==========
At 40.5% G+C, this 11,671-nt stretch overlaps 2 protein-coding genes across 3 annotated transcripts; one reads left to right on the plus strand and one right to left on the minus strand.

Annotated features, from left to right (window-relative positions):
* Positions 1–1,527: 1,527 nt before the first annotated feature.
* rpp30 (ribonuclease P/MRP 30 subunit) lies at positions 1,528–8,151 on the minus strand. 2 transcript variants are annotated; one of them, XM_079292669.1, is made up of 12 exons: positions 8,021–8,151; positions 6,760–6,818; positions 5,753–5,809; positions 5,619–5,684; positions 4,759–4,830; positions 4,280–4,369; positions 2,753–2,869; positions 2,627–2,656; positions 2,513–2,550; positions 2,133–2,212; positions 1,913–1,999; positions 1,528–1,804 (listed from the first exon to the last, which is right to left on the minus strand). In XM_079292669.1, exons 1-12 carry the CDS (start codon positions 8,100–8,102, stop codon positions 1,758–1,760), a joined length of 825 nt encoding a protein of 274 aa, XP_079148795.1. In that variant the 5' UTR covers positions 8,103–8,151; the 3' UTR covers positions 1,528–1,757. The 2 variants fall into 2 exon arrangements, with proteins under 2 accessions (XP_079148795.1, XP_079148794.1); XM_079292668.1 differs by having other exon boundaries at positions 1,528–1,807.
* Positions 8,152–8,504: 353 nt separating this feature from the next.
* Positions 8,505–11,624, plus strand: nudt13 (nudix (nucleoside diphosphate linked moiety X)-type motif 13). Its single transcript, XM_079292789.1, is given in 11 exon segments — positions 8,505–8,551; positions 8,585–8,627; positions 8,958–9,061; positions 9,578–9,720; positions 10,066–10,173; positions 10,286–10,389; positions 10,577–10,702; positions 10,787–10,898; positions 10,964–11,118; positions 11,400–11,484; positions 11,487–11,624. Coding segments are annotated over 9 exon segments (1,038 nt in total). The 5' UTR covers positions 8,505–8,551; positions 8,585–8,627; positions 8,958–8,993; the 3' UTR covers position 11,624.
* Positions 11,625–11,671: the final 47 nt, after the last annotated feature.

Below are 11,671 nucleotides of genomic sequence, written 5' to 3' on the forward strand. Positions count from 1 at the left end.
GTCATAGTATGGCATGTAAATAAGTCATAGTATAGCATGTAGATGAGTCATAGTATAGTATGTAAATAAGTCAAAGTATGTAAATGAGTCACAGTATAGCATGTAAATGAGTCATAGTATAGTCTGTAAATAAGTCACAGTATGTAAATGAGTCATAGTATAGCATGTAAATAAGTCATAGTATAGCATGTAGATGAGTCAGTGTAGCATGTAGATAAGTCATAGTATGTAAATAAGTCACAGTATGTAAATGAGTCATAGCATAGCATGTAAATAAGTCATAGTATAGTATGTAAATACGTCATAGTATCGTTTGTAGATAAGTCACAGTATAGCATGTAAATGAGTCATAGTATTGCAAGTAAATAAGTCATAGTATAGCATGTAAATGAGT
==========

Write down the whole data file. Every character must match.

At 40.5% G+C, this 11,671-nt stretch overlaps 2 protein-coding genes across 3 annotated transcripts; one reads left to right on the plus strand and one right to left on the minus strand.

Annotated features, from left to right (window-relative positions):
* Positions 1–1,527: 1,527 nt before the first annotated feature.
* rpp30 (ribonuclease P/MRP 30 subunit) lies at positions 1,528–8,151 on the minus strand. 2 transcript variants are annotated; one of them, XM_079292669.1, is made up of 12 exons: positions 8,021–8,151; positions 6,760–6,818; positions 5,753–5,809; positions 5,619–5,684; positions 4,759–4,830; positions 4,280–4,369; positions 2,753–2,869; positions 2,627–2,656; positions 2,513–2,550; positions 2,133–2,212; positions 1,913–1,999; positions 1,528–1,804 (listed from the first exon to the last, which is right to left on the minus strand). In XM_079292669.1, exons 1-12 carry the CDS (start codon positions 8,100–8,102, stop codon positions 1,758–1,760), a joined length of 825 nt encoding a protein of 274 aa, XP_079148795.1. In that variant the 5' UTR covers positions 8,103–8,151; the 3' UTR covers positions 1,528–1,757. The 2 variants fall into 2 exon arrangements, with proteins under 2 accessions (XP_079148795.1, XP_079148794.1); XM_079292668.1 differs by having other exon boundaries at positions 1,528–1,807.
* Positions 8,152–8,504: 353 nt separating this feature from the next.
* Positions 8,505–11,624, plus strand: nudt13 (nudix (nucleoside diphosphate linked moiety X)-type motif 13). Its single transcript, XM_079292789.1, is given in 11 exon segments — positions 8,505–8,551; positions 8,585–8,627; positions 8,958–9,061; positions 9,578–9,720; positions 10,066–10,173; positions 10,286–10,389; positions 10,577–10,702; positions 10,787–10,898; positions 10,964–11,118; positions 11,400–11,484; positions 11,487–11,624. Coding segments are annotated over 9 exon segments (1,038 nt in total). The 5' UTR covers positions 8,505–8,551; positions 8,585–8,627; positions 8,958–8,993; the 3' UTR covers position 11,624.
* Positions 11,625–11,671: the final 47 nt, after the last annotated feature.

Below are 11,671 nucleotides of genomic sequence, written 5' to 3' on the forward strand. Positions count from 1 at the left end.
GTCATAGTATGGCATGTAAATAAGTCATAGTATAGCATGTAGATGAGTCATAGTATAGTATGTAAATAAGTCAAAGTATGTAAATGAGTCACAGTATAGCATGTAAATGAGTCATAGTATAGTCTGTAAATAAGTCACAGTATGTAAATGAGTCATAGTATAGCATGTAAATAAGTCATAGTATAGCATGTAGATGAGTCAGTGTAGCATGTAGATAAGTCATAGTATGTAAATAAGTCACAGTATGTAAATGAGTCATAGCATAGCATGTAAATAAGTCATAGTATAGTATGTAAATACGTCATAGTATCGTTTGTAGATAAGTCACAGTATAGCATGTAAATGAGTCATAGTATTGCAAGTAAATAAGTCATAGTATAGCATGTAAATGAGT